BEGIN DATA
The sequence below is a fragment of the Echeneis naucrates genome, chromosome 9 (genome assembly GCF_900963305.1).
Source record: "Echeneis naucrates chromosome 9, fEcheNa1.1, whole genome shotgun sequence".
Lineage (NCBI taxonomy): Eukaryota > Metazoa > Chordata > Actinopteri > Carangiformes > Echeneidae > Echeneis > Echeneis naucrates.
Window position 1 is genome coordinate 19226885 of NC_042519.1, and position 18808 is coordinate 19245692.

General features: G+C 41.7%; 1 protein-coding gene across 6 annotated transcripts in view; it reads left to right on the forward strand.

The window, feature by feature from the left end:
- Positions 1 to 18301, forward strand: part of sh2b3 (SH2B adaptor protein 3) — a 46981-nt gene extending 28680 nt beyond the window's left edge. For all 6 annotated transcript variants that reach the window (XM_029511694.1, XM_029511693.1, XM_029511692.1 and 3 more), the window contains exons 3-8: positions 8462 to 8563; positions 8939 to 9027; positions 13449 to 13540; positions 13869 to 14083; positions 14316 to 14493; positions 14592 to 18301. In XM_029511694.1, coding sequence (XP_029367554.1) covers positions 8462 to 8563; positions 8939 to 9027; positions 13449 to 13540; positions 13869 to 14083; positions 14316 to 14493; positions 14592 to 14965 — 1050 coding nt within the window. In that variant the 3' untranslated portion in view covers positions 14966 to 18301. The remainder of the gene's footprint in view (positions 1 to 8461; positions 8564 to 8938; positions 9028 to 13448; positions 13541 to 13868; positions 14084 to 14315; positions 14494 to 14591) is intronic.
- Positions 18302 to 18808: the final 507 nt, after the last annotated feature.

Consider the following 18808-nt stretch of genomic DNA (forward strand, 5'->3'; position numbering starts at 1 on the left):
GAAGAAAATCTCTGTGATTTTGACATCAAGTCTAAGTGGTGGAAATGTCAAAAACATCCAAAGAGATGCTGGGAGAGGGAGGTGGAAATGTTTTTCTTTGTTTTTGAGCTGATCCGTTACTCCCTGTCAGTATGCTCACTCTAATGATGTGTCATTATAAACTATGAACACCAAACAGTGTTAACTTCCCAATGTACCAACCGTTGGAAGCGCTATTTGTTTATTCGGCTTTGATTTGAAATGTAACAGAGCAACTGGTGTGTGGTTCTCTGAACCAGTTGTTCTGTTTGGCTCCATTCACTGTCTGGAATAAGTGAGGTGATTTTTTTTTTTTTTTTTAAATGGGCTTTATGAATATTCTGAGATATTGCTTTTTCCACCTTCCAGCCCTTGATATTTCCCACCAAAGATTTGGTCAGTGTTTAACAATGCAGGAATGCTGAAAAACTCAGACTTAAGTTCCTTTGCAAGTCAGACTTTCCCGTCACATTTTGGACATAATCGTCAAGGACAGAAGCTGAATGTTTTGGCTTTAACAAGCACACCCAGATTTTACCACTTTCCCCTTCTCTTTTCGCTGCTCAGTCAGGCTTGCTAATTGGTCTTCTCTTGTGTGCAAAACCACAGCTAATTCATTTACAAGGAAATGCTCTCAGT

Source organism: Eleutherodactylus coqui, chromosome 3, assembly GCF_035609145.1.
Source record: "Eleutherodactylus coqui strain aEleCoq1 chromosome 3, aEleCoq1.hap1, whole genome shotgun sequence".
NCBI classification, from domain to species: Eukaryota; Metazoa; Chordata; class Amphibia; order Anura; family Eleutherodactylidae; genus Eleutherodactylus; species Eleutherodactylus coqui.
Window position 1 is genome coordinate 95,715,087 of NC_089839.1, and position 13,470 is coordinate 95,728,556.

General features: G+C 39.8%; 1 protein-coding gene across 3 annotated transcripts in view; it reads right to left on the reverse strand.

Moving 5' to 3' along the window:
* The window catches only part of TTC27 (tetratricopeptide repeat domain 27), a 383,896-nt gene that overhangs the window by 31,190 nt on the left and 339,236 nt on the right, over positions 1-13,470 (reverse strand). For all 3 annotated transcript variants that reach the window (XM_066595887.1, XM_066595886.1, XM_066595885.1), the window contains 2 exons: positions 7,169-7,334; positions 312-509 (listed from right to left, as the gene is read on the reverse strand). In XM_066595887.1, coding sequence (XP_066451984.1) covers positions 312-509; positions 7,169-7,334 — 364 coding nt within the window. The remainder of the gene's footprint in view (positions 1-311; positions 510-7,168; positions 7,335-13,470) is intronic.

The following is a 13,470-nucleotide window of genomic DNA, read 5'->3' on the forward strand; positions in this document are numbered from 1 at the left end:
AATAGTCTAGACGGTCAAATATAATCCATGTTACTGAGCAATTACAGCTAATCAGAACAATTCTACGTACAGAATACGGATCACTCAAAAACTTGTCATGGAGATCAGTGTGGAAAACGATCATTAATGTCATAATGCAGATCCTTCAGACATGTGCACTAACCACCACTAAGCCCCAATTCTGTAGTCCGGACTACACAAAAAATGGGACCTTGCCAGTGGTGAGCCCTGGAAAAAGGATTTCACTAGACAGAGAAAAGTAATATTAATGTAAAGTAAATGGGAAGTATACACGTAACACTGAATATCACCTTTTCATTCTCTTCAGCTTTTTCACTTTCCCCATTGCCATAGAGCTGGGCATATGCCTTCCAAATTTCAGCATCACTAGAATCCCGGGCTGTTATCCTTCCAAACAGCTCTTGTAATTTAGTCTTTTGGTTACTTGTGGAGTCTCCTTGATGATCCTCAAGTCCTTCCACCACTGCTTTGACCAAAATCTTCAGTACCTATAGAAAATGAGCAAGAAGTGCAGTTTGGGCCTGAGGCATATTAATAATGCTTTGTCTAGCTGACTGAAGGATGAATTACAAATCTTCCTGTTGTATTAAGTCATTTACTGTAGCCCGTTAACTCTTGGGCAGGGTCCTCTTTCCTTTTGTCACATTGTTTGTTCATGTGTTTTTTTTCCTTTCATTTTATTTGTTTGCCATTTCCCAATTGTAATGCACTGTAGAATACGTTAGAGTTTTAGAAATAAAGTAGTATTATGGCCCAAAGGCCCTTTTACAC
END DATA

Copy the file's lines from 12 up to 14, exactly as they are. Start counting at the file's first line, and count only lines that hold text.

Source record: "Eleutherodactylus coqui strain aEleCoq1 chromosome 3, aEleCoq1.hap1, whole genome shotgun sequence".
NCBI classification, from domain to species: Eukaryota; Metazoa; Chordata; class Amphibia; order Anura; family Eleutherodactylidae; genus Eleutherodactylus; species Eleutherodactylus coqui.
Window position 1 is genome coordinate 95,715,087 of NC_089839.1, and position 13,470 is coordinate 95,728,556.